The aim of our charge is love that issues from a pure heart and a good conscience and a sincere faith.

1 Timothy 1:5

Most followers of Jesus are concerned to have sound doctrine or teaching. Doctrine is not something to argue over, it is something to bask in. When we allow ourselves to bask in sound teaching from Scripture it makes us look more like Jesus. It fills us with joy.

For too many believers, the teaching they adhere to is something to impose on all other believers and if they don’t immediately acquiesce, it is a cause for a doctrinal fight. That is not what the Scripture teaches us is the objective of sound teaching. In fact, I believe James addresses this bad attitude in his letter.

Who is wise and understanding among you? By his good conduct let him show his works in the meekness of wisdom. 14 But if you have bitter jealousy and selfish ambition in your hearts, do not boast and be false to the truth. 15 This is not the wisdom that comes down from above, but is earthly, unspiritual, demonic. 16 For where jealousy and selfish ambition exist, there will be disorder and every vile practice. 17 But the wisdom from above is first pure, then peaceable, gentle, open to reason, full of mercy and good fruits, impartial and sincere. 18 And a harvest of righteousness is sown in peace by those who make peace.

James 3:13-18

We can have disagreements about what the Bible teaches, but those disagreements do not have to degenerate into what James describes as being earthly, unspiritual, demonic. I truly appreciate the conversations that I have on occasion with brothers who see things differently than I do. The key is that they are honest discussions with respect for one another and the work of the Holy Spirit to be the ultimate teacher.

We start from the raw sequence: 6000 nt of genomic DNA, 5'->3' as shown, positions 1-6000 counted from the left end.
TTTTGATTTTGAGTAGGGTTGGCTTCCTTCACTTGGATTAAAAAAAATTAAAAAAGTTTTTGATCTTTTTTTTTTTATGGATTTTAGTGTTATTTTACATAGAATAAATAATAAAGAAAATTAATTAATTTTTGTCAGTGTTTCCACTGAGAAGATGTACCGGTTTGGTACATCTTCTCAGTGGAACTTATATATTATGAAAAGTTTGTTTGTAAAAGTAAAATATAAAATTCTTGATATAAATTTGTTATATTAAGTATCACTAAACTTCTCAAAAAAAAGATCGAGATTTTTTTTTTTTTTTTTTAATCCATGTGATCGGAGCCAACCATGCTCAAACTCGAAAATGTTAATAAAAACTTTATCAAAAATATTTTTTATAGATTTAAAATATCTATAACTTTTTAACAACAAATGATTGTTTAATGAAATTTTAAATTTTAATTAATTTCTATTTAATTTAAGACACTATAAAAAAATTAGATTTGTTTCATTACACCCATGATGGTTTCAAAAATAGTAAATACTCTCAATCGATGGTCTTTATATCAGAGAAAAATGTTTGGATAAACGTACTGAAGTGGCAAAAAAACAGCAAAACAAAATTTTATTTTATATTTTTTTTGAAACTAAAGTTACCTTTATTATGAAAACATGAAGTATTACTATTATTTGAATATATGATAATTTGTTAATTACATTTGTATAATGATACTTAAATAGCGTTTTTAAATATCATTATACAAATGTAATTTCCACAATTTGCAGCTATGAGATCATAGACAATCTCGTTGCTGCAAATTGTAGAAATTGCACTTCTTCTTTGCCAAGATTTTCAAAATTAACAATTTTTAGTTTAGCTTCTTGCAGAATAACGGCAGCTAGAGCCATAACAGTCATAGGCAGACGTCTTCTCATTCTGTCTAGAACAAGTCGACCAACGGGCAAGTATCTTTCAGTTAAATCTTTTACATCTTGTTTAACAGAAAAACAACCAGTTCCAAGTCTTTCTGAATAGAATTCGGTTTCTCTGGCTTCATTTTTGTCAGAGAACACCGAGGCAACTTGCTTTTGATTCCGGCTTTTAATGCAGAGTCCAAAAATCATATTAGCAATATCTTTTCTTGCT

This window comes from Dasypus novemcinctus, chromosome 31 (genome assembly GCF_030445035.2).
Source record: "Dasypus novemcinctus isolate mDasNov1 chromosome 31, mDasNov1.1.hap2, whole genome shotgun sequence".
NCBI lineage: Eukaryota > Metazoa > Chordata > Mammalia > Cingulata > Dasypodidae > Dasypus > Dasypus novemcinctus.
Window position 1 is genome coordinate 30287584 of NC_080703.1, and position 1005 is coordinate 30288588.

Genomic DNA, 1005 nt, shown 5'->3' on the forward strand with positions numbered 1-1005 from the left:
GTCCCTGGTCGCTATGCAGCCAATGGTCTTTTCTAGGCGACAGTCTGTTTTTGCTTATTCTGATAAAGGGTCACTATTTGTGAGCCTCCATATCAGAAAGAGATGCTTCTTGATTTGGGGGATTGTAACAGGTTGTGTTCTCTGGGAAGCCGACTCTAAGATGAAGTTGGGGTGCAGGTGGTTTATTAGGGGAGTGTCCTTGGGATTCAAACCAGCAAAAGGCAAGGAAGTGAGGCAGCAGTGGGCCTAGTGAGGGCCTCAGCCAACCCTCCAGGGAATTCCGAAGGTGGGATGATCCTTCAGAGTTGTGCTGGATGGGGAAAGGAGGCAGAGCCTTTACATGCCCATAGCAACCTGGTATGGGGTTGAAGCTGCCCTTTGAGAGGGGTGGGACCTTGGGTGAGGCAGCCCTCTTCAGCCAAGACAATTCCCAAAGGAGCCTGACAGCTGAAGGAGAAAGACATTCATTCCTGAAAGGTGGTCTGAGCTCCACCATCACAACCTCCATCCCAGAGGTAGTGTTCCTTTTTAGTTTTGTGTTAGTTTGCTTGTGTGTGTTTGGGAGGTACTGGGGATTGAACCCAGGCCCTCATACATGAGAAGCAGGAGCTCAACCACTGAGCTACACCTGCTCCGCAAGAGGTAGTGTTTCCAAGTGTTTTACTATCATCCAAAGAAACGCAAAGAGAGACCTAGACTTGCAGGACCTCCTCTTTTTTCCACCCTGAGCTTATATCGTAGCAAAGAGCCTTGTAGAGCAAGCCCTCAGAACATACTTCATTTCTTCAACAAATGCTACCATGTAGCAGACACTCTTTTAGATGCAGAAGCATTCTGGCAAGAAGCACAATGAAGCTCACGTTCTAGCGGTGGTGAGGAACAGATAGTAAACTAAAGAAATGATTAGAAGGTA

Paul tells Timothy that the aim of his charge to correct bad teaching in Ephesus is love. Wow! Correcting someone’s doctrine is intended to produce love. I love this verse. Paul adds three modifiers to this objective of love. It is to flow from a pure heart, a good conscience, and sincere or genuine faith.

How do I define these modifiers? What does it mean to have a pure heart? When we understand that Scripture is clear that we all have to deal with sin on a regular basis, how can we have a pure heart? I believe that at least one aspect of this is found in Psalm 86:11.

Teach me your way, O Lord,
    that I may walk in your truth;
    unite my heart to fear your name.

Psalm 86:11

That last phrase, unite my heart, is translated in the NIV as, “give me an undivided heart.” This speaks of a heart that has no fear of anyone but God. We are so prone to the fear of man, but a heart that fears man and his approval is a heart that is not pure and undivided. This is why Psalm 86:11 has become a regular prayer for me, I want to have no idols in my heart. I want to only fear God and no one else. I believe that is at least a major component of what it means to have a pure heart.

What about a good conscience? Our conscience is not infallible. We must train our conscience by the word of God. Our conscience is our internal barometer to tell us what is right and what is wrong morally. Should I do something or should I not do that thing? If I do something that my conscience has told me I should not do, then I have violated my conscience. I no longer have a “good conscience.”

To restore myself to a good conscience, I must first acknowledge that I have violated my conscience and done what I believe I should not have done. I must confess to God my sin of violating my conscience. I may also need to ask forgiveness from someone whom I have harmed in some way. We have to “come clean” about our conduct and then a good conscience can be restored.

A good conscience then is one that does not harbor sin.

A sincere or genuine faith is more difficult to define. Obviously, it refers to faith that is real and not a mere intellectual assent to some fact, even gospel facts. Devils know the truth of the gospel, but they do not trust in Jesus as their Lord and Savior. Genuine faith relies on God’s word to be true and trustworthy. It does not rely on any human efforts to please God. It relies wholly on the finished work of Christ.

So, the aim or objective of good teaching is love that flows from a pure heart that has no idols, a good conscience that does not harbor sin, and genuine faith that truly trusts in the finished work of Christ alone for salvation.

The question of the day is, “Do I love this way?”